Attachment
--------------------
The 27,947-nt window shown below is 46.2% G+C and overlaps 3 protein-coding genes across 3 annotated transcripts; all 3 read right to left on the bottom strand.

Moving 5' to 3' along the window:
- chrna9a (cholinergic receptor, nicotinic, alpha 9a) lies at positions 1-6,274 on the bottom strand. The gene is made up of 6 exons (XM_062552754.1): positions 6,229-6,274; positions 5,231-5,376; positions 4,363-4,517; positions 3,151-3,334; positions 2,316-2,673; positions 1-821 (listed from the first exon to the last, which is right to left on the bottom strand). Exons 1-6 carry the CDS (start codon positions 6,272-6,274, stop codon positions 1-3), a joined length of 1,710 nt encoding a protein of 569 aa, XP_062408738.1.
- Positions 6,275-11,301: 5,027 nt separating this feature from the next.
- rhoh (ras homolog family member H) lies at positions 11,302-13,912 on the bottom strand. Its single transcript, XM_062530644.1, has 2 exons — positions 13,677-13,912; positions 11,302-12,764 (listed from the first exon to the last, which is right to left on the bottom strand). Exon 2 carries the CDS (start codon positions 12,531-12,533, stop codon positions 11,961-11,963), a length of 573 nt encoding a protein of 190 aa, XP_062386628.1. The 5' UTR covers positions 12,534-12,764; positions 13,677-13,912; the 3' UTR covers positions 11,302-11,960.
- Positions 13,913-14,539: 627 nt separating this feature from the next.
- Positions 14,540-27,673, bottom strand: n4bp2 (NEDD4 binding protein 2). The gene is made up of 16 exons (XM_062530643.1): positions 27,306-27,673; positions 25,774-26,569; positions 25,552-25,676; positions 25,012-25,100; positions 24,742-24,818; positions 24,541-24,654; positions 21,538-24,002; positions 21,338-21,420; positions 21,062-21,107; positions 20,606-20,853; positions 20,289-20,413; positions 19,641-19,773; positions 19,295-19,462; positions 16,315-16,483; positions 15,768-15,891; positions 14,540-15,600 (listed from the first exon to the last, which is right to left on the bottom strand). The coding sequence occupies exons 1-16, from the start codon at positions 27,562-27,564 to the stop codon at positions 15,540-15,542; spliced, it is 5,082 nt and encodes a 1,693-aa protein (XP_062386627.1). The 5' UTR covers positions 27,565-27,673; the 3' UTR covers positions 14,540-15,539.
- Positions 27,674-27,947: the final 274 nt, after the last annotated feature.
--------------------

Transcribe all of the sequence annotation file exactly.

The 27,947-nt window shown below is 46.2% G+C and overlaps 3 protein-coding genes across 3 annotated transcripts; all 3 read right to left on the bottom strand.

Moving 5' to 3' along the window:
- chrna9a (cholinergic receptor, nicotinic, alpha 9a) lies at positions 1-6,274 on the bottom strand. The gene is made up of 6 exons (XM_062552754.1): positions 6,229-6,274; positions 5,231-5,376; positions 4,363-4,517; positions 3,151-3,334; positions 2,316-2,673; positions 1-821 (listed from the first exon to the last, which is right to left on the bottom strand). Exons 1-6 carry the CDS (start codon positions 6,272-6,274, stop codon positions 1-3), a joined length of 1,710 nt encoding a protein of 569 aa, XP_062408738.1.
- Positions 6,275-11,301: 5,027 nt separating this feature from the next.
- rhoh (ras homolog family member H) lies at positions 11,302-13,912 on the bottom strand. Its single transcript, XM_062530644.1, has 2 exons — positions 13,677-13,912; positions 11,302-12,764 (listed from the first exon to the last, which is right to left on the bottom strand). Exon 2 carries the CDS (start codon positions 12,531-12,533, stop codon positions 11,961-11,963), a length of 573 nt encoding a protein of 190 aa, XP_062386628.1. The 5' UTR covers positions 12,534-12,764; positions 13,677-13,912; the 3' UTR covers positions 11,302-11,960.
- Positions 13,913-14,539: 627 nt separating this feature from the next.
- Positions 14,540-27,673, bottom strand: n4bp2 (NEDD4 binding protein 2). The gene is made up of 16 exons (XM_062530643.1): positions 27,306-27,673; positions 25,774-26,569; positions 25,552-25,676; positions 25,012-25,100; positions 24,742-24,818; positions 24,541-24,654; positions 21,538-24,002; positions 21,338-21,420; positions 21,062-21,107; positions 20,606-20,853; positions 20,289-20,413; positions 19,641-19,773; positions 19,295-19,462; positions 16,315-16,483; positions 15,768-15,891; positions 14,540-15,600 (listed from the first exon to the last, which is right to left on the bottom strand). The coding sequence occupies exons 1-16, from the start codon at positions 27,562-27,564 to the stop codon at positions 15,540-15,542; spliced, it is 5,082 nt and encodes a 1,693-aa protein (XP_062386627.1). The 5' UTR covers positions 27,565-27,673; the 3' UTR covers positions 14,540-15,539.
- Positions 27,674-27,947: the final 274 nt, after the last annotated feature.